It’s hard to write about my life after I traveled around the world for the better part of this year. Instead, I found it easier to disappear as if I fell off the face of the blogosphere.
I work a lot since returning from studying abroad. I have two jobs in the food service industry. They keep me busy day and night, but I enjoy them on most days. Even though I’ve fallen back into a routined life again, the environment allows me to be with people. I have the opportunity to engage in conversations about anything.
Restaurants bring in any and all walks of life. I’ve met people from around the country and the world. I met a few aviation engineers from New Zealand and a man from Uruguay, all of whom have been living and working in the U.S. for a few years. My traveling experience made me more aware of and curious about my surroundings.
This year is coming to an end, but I cannot complain because it treated me so well. It handed me the world on a silver platter that was the MV Explorer. It pushed me out of the door to my comfort zone (albeit I might have willingly ran out) and reassured me not to fear the unknown. It encouraged me to embrace the possibilities in life because it has so much to offer. After all, I’m guaranteed only one life and, dang it, I better do something with it.
It’ll be a year in January since I left for San Diego to set sail on the voyage of my lifetime. I admit that I find myself drifting back to the past. I’m nostalgic for Semester at Sea and the people that I met and grew with along the way. I don’t think I’ll ever find a way to properly express my gratitude, but I try to live my life a little differently now. It isn’t easy.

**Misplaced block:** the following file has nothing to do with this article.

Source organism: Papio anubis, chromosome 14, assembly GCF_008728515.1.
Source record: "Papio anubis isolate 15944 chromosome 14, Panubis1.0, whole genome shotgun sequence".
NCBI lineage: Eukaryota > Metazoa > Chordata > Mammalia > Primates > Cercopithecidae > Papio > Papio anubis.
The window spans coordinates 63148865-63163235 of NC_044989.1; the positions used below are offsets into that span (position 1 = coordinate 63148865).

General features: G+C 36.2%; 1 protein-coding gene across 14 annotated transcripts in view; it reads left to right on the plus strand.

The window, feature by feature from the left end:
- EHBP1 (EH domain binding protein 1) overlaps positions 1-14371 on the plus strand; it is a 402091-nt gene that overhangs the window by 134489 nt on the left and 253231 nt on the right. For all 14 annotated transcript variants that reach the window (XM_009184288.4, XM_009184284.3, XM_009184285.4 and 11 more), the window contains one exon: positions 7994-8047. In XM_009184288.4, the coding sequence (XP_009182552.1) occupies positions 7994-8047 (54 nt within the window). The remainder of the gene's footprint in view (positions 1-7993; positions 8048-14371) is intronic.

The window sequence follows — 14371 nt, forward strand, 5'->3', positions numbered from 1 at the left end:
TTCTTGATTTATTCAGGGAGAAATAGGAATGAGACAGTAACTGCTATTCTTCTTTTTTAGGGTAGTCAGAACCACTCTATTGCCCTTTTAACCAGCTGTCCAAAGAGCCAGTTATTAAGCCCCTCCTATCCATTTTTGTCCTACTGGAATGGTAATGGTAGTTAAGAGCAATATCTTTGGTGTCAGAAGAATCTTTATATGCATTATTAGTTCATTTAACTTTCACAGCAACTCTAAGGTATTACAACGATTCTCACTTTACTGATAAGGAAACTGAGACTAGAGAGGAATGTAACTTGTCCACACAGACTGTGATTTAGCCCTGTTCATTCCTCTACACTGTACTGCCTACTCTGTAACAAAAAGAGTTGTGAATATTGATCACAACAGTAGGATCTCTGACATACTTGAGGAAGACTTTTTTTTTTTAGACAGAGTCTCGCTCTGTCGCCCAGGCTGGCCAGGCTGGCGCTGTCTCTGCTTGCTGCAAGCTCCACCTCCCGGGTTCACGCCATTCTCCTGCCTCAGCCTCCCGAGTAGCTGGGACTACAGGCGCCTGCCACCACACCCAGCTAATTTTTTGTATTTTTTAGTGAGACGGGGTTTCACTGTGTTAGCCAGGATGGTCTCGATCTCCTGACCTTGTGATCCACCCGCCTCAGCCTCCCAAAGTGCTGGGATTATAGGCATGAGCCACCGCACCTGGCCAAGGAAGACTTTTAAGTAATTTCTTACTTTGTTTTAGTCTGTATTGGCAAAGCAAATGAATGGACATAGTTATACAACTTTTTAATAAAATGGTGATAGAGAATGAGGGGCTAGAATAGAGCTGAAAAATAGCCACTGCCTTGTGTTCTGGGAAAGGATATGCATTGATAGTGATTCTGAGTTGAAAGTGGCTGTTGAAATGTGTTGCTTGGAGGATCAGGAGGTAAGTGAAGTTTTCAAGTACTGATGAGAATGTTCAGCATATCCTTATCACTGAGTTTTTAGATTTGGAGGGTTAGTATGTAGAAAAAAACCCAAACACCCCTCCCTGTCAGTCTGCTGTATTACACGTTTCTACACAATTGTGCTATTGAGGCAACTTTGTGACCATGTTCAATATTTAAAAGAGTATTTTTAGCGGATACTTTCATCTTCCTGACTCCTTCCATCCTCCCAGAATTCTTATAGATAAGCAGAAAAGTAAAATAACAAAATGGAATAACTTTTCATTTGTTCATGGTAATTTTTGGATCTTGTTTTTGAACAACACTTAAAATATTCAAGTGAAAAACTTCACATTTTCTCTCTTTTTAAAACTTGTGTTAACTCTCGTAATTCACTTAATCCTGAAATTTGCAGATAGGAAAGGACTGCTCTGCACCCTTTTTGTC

My eyes have seen things that my heart and mind could hardly grasp and understand. I’m still processing it all today. I struggled with the thought of my life in America contrasted with life elsewhere. I felt an emotionally-charge complex combination of guilt and gratitude; I had gotten the luck of the draw, but I couldn’t help feeling as if I didn’t deserve it more than Su Thi, the 17-year-old girl selling postcards in Burma, or all of the children at the Akatim Ric Primary School in Ghana.
Why do I get to wake up beneath warm covers surrounded by sturdy walls and wrapped in heat during the cold, winter months? Why do I get to drink clean water from any faucet in my house? Why do I get to graduate from college with a degree that helps me get a decent paying job? Why do I get to travel the world?
But I realize that the luck of the draw is just that: luck. It wasn’t up to me to be born into a more privileged life. I shouldn’t feel guilty because it would mean that I have knowingly committed some act of wrongdoing when the truth of the matter is that I did not choose to be born in America to a middle class family nor is it wrong to be born in America. However, I would be guilty if I failed to recognize this privilege; and beyond that, I would be at fault if I only used this knowledge to my own advantage instead of using it to help others.
I hope to achieve this as I turn the page into the next chapter of my life. I accepted a position to serve with AmeriCorps FEMA (Federal Emergency Management Agency) for 10 months. I head west to Sacramento, CA toward the end of February to start training. I’m not quite sure what I’ll be doing, but I’m excited for this new adventure and the opportunity to serve others. Also, I’m hopeful that it will open many more doors to opportunities. My desire is to help others and to continue being shaped but the world around me.
As the new year comes to an end, I’m thankful for everything I have been able to and for all the things to come. I’ve learned that I can’t, nor do I prefer to, chart out the details of my life. I don’t wish to know the future nor do I spend too much time worrying about it. I want to live in the present moment. I want to see and do so many things. And the best part is that I’m just getting started. I had the privilege of visiting 15 countries in this year alone, but I have only dipped my toes into the water. I caught the bug and I cannot wait to see more. (And you all are more than welcome to come with me!)
Happy New Year everyone!